In what can be most charitably characterized as a confounding lapse in judgement, Hillary Clinton used the occasion of Nancy Reagan’s funeral to inexplicably praise her for AIDS activism she never undertook. I say inexplicably because not only were the remarks entirely inaccurate, they were entirely unprompted as well. I also say inexplicably because – even had Hillary not lived through the very period she mentioned – in the days after the former First Lady’s passing, many in the media reminded us of the Reagans’ lethal silence on the epidemic throughout their White House tenure.

Criticism of Clinton’s remarks was fast and firm – and commendably so. I reject the notion that any candidate should be tactically shielded from critique lest it hurt them in the general election. All politicians need to be held accountable by their base. Public pressure generates fear of loss in politicians and that fear generates change - change often driven by a desire for self-preservation, but change nonetheless. As long as that change is positive, I have little interest in motivations; I automatically question those of anyone who would seek to rule over others anyway, and material outcomes are far more important to me than the intentions behind them. Call me a consequentialist, call me pragmatic, or call me Machiavellian – at the end of the day neither character nor some arbitrary purity test matters to me when it comes to how policy is formulated; I really only care about the results.

This is also why I have little interest in spending a few thousand words excoriating Clinton for her initial comments or the requisite, half-hearted apology that ensued. Don’t get me wrong – I was infuriated by both. I, too, lived through the worst of the crisis, though I was far younger and less aware than Hillary; it would be a number of years after the Reagan administration ended before I would become sexually active myself. I was, however, rather precocious, and it was during the period in question that I was beginning to wrestle with the idea that I could be one of those gay men that were almost exclusively referenced in the dialogue about AIDS that eventually did begin despite the Reagans.

Once I calmed down from involuntarily shaking in anger at Clinton’s bullshit, and once I finished reading some of the various pieces that righteously ripped her for her statements, I went about trying to settle my mind by catching up on my Twitter feed. That was a mistake, of course, because so many of the tweets were about the situation. But one other recurring theme I’ve watched play out on Twitter and in certain media outlets throughout the election cycle also claimed my attention: to vote or not to vote.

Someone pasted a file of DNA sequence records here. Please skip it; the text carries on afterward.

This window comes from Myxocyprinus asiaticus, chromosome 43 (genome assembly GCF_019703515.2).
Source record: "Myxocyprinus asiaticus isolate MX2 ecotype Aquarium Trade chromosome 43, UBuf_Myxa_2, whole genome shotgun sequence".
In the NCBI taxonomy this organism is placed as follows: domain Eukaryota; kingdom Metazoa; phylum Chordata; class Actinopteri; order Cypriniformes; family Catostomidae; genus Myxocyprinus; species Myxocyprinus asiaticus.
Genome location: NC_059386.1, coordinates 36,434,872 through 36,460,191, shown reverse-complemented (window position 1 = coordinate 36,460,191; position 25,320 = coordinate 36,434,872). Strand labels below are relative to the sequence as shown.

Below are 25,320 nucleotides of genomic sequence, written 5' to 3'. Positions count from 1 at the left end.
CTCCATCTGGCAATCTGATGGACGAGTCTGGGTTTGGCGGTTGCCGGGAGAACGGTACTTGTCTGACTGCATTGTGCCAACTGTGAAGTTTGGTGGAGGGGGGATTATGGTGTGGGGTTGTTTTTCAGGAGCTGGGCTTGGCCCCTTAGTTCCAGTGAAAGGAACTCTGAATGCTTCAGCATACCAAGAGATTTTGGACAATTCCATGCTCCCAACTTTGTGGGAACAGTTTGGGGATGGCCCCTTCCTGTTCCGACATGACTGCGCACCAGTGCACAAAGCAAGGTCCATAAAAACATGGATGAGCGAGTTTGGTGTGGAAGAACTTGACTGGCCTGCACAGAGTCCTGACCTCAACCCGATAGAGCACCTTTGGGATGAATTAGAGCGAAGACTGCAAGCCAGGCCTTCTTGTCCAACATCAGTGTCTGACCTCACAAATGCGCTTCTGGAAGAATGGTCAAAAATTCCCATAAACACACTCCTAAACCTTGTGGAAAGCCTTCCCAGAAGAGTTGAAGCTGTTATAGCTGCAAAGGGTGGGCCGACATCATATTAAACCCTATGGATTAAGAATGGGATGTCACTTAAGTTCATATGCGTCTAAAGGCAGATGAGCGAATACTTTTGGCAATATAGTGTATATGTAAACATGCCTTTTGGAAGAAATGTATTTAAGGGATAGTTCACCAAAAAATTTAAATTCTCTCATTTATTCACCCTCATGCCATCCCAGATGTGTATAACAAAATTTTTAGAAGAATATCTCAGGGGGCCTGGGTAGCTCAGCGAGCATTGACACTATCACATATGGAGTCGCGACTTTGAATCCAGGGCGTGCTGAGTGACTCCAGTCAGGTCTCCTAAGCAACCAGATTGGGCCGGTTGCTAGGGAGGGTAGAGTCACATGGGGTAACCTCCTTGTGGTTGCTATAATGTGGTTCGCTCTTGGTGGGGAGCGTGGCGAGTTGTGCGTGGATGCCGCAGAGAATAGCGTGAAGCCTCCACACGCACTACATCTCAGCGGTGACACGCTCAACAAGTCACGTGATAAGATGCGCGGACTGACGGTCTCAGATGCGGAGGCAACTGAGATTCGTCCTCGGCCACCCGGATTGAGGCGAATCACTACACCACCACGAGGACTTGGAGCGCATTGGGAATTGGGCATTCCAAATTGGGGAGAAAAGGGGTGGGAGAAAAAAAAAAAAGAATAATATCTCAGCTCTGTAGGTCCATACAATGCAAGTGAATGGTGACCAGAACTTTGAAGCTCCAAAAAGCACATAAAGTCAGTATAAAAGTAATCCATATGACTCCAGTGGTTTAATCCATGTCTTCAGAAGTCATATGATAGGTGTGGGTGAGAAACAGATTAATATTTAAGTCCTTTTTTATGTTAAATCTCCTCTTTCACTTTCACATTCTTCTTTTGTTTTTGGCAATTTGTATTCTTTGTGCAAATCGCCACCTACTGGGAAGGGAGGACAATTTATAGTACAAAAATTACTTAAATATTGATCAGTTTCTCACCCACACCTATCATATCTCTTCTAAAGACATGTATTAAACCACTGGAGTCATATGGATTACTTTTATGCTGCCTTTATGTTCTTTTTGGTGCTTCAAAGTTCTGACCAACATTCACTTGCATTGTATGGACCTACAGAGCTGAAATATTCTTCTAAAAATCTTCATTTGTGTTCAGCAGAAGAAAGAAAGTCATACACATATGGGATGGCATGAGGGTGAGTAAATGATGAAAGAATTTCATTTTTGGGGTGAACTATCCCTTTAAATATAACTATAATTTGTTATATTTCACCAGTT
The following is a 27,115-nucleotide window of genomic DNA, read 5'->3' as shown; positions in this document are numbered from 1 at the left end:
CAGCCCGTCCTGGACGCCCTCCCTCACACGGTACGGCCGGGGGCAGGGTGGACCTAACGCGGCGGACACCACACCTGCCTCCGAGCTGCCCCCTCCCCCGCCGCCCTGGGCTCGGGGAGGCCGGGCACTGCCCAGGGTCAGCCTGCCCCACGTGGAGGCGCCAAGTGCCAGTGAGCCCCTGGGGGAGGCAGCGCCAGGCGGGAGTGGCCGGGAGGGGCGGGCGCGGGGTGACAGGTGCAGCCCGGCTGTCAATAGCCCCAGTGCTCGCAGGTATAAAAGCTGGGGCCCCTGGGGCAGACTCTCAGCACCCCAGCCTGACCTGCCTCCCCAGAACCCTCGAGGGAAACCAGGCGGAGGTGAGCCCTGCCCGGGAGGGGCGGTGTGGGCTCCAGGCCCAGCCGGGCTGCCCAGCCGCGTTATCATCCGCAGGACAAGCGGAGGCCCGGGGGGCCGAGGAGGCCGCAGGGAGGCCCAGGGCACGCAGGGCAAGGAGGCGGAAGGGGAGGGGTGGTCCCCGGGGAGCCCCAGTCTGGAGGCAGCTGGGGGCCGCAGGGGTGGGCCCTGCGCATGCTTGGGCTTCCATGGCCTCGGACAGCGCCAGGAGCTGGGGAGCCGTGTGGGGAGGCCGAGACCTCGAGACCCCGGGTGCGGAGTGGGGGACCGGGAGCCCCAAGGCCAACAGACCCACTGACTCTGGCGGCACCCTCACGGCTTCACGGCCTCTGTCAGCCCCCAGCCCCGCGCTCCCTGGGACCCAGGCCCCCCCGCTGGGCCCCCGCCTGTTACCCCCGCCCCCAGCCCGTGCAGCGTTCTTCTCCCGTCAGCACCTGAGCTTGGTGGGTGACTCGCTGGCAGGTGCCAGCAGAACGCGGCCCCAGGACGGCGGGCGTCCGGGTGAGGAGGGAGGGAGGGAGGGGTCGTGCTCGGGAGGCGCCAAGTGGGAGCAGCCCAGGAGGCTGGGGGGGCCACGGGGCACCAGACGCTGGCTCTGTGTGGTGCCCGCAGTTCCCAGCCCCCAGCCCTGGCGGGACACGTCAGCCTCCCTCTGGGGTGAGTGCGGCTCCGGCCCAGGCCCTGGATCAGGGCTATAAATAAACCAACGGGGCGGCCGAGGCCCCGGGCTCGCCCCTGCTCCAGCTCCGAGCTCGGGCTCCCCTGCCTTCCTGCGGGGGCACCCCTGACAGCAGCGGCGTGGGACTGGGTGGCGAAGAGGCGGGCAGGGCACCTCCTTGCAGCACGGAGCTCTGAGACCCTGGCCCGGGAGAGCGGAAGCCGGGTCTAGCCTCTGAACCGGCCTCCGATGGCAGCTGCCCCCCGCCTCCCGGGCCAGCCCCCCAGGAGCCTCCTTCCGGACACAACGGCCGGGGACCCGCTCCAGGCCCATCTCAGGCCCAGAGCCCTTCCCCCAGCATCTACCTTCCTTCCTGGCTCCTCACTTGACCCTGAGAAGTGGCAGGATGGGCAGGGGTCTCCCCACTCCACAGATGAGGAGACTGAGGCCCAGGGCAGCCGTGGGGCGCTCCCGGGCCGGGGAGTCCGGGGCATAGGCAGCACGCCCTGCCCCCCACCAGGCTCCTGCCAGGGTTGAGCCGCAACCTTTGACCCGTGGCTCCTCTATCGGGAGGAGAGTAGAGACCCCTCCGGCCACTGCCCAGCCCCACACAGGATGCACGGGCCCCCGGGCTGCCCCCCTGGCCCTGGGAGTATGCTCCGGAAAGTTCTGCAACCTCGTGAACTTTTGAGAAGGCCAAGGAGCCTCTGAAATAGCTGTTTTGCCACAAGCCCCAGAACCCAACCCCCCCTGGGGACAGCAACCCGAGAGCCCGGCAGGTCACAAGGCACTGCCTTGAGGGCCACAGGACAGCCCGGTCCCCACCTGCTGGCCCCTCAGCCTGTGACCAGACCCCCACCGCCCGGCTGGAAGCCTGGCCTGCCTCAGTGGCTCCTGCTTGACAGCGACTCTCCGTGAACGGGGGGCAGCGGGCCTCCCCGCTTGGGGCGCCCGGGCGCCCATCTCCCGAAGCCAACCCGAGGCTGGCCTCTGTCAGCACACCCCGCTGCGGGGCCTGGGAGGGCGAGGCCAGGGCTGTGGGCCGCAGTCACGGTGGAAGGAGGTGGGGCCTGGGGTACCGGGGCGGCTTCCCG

This is a fairly straightforward debate at its core; I’m oversimplifying a bit, but the general gist is the no-vote contingent typically believes that the system is fucked, and thus participation in the process is unethical at worst or pointless at best, with some viewing non-participation as an act of protest. On the other hand, the pro-vote contingent either believes very strongly in the merits of a particular candidate, or more often believes there is value in choosing the lesser of [typically] two evils.

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I fall into the latter camp and I’ve voted in every election since I was legally allowed. To me, a belief that the system is fucked and a belief that participation in the system is important nonetheless are not mutually exclusive. Perhaps in philosophical terms they are, but as I mentioned previously, I’m not here for philosophical purity, I’m here for outcomes. I approach politics like I approach much of the activism I’ve participated in throughout my adult life, that is with harm reduction in mind. If the system is fucked – if it’s essentially an oligarchy – I figure the least I can do is help put the person in office who will cause the smallest amount of harm with the inordinate power s/he will wield.

I sympathize with those firmly in camp no-vote; I did even as I was first registering to vote, selecting independent to distance myself from the parties of power (I later changed this for practical reasons, specifically a desire to vote in the primaries given my state holds closed elections.) And while I’m chiefly concerned with real world outcomes, I don’t enjoy inconsistency of thought, which I have to admit I experience every time I do participate in a system I’d like to see radically altered.

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But those in camp no-vote and I generally have more in common than just a desire for change; we also share the belief that revolution is not going to happen through electoral politics. Where we differ is that I happen to believe that’s precisely the reason not voting is a poor alternative to participation.

Let’s be honest with ourselves for a moment: for the last one hundred years, anywhere between approximately 35-55% of the eligible population has not participated in any given presidential election. The reasons for that are myriad, at least one of which is structural mechanisms intended to prevent certain demographics from voting entirely; that said, neither constraints nor ideological opposition to the system can fully account for our nation’s lackluster showing at the polls. Given how many people are already not voting, I fail to see how non-participation can be valorized as some uniquely revolutionary act of defiance. And given that no matter how small a percentage of the population does vote, someone’s getting elected anyway, resistance through non-participation seems a particularly futile gesture. If one hundred years of poor participation hasn’t slowed down the political machine, continuing the same approach hardly seems a viable means of effecting change.